How Do You Apply for Disability Benefits?
There are three ways to apply for Social Security benefits:
- file online at www.ssa.gov/applyfordisability (but note that online filing isn’t available to most SSI applicants)
- call the Social Security office at 800-772-1213 for an appointment to apply, or
- go to your local Social Security office without an appointment.
Before you apply, make sure you have the names and addresses of all doctors and clinics you’ve visited over the last five years. Applying for benefits involves much more than filling out the disability application. Your first step should be making sure that you have sufficient medical records for Social Security to make a decision on your claim. If you’ve been seeing a doctor regularly, have a conversation with your doctor about your limitations (such as not being able to lift 30 pounds or stand for three hours), and whether the doctor thinks they rule out full-time work for you. If your doctor agrees, it’s time to apply for disability benefits.
If you haven’t been seeing a doctor, it’s time to start. As mentioned above, you need to have medical records that support your claim, including your diagnoses, your limitations, your test results, and your treatment plans. Once you’ve had several doctors’ appointments, ask if your doctor thinks your limitations are disabling and about your long-term prospects for work. Only then should you apply for disability.
can i have social security disability and spousal support
The reindeer (Rangifer tarandus), also known as the caribou in North America, is a species of deer with circumpolar distribution, native to Arctic, sub-Arctic, tundra, boreal, and mountainous regions of northern Europe, Siberia, and North America. This includes both sedentary and migratory populations. Rangifer herd size varies greatly in different geographic regions. The Taimyr herd of migrating Siberian tundra reindeer (R. t. sibiricus) in Russia is the largest wild reindeer herd in the world, varying between 400,000 and 1,000,000. What was once the second largest herd is the migratory boreal woodland caribou (R. t. caribou) George River herd in Canada, with former variations between 28,000 and 385,000. As of January 2018, there are fewer than 9,000 animals estimated to be left in the George River herd, as reported by the Canadian Broadcasting Corporation. The New York Times reported in April 2018 of the disappearance of the only herd of southern mountain caribou in the contiguous United States with an expert calling it “functionally extinct” after the herd’s size dwindled to a mere three animals.
Rangifer varies in size and colour from the smallest, the Svalbard reindeer, to the largest, the boreal woodland caribou. The North American range of caribou extends from Alaska through Yukon, the Northwest Territories and Nunavut into the boreal forest and south through the Canadian Rockies and the Columbia and Selkirk Mountains. The barren-ground caribou, Porcupine caribou, and Peary caribou live in the tundra, while the shy boreal woodland caribou prefer the boreal forest. The Porcupine caribou and the barren-ground caribou form large herds and undertake lengthy seasonal migrations from birthing grounds to summer and winter feeding grounds in the tundra and taiga. The migrations of Porcupine caribou herds are among the longest of any mammal. Barren-ground caribou are also found in Kitaa in Greenland, but the larger herds are in Alaska, the Northwest Territories, and Nunavut.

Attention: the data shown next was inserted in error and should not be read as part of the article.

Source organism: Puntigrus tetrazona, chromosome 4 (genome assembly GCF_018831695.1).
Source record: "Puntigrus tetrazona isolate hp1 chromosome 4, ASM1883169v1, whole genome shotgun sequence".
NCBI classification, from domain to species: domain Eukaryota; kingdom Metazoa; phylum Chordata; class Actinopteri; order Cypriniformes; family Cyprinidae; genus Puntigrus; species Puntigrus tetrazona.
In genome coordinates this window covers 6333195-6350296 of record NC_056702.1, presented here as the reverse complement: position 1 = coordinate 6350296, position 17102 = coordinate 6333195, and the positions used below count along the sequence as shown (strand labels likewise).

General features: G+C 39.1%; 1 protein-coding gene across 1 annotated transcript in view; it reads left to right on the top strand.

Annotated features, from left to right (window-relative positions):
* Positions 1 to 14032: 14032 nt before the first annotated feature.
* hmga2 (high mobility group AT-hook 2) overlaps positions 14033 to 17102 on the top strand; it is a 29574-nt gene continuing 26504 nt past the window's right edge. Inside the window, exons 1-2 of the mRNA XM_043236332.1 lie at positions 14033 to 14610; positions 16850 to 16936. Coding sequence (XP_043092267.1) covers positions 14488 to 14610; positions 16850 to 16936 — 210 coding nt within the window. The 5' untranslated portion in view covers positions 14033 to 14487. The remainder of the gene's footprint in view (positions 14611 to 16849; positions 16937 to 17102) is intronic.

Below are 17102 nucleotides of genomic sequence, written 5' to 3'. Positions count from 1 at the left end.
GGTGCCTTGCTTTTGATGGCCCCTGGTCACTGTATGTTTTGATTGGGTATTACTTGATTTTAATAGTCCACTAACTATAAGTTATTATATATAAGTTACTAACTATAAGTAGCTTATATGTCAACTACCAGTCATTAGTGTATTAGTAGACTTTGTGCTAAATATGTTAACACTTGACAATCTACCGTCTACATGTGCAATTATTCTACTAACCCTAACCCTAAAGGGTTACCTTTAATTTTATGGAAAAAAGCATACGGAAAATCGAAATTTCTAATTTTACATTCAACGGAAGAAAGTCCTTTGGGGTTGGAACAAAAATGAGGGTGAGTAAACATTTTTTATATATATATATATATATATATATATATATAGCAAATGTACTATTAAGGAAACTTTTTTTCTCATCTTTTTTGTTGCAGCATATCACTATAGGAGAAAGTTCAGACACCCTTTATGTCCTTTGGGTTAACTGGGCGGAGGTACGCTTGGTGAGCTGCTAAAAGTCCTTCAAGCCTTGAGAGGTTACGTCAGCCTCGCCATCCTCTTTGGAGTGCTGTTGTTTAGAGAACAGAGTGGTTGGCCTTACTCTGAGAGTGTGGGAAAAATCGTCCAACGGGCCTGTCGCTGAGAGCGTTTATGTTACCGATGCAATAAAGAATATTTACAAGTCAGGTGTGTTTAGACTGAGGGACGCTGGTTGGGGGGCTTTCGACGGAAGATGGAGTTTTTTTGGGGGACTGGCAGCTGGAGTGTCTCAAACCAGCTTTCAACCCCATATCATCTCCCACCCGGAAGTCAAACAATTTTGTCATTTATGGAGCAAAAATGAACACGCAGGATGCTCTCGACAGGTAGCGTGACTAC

Some subspecies are rare and at least one has already become extinct: the Queen Charlotte Islands caribou of Canada. Historically, the range of the sedentary boreal woodland caribou covered more than half of Canada and into the northern States in the U.S. Woodland caribou have disappeared from most of their original southern range and were designated as threatened in 2002 by the Committee on the Status of Endangered Wildlife in Canada (COSEWIC). Environment Canada reported in 2011 that there were approximately 34,000 boreal woodland caribou in 51 ranges remaining in Canada.(Environment Canada, 2011b). Siberian tundra reindeer herds are in decline, and Rangifer tarandus is considered to be vulnerable by the IUCN.
Arctic peoples have depended on caribou for food, clothing, and shelter, such as the Caribou Inuit, the inland-dwelling Inuit of the Kivalliq Region in northern Canada, the Caribou Clan in Yukon, the Inupiat, the Inuvialuit, the Hän, the Northern Tutchone, and the Gwich’in (who followed the Porcupine caribou for millennia). Hunting wild reindeer and herding of semi-domesticated reindeer are important to several Arctic and sub-Arctic peoples such as the Duhalar for meat, hides, antlers, milk, and transportation. The Sami people (Sápmi) have also depended on reindeer herding and fishing for centuries.:IV:16:IV In Sápmi, reindeer pull pulks.
Male and female reindeer can grow antlers annually, although the proportion of females that grow antlers varies greatly between population and season. Antlers are typically larger on males. In traditional festive legend, Santa Claus’s reindeer pull a sleigh through the night sky to help Santa Claus deliver gifts to good children on Christmas Eve.
- A Look Ahead at the Eight-Member Court?s Fall Oral Argument Schedule
- Justice Ruth Bader Ginsburg's Most Important Opinions
- Justice Dept. Asks SCOTUS to Let Trump Block Twitter Critics
- Despite Punting This Term, SCOTUS Will Take On Excessive Force In the Fall
- Supreme Court Does Not Give Presidents Immunity From Criminal Subpoenas. More Litigation Coming.
- Supreme Court Continues Trend of Siding With Religious Institutions in First Amendment Cases
- Supreme Court Upholds Penalties Levied Against "Faithless" Electors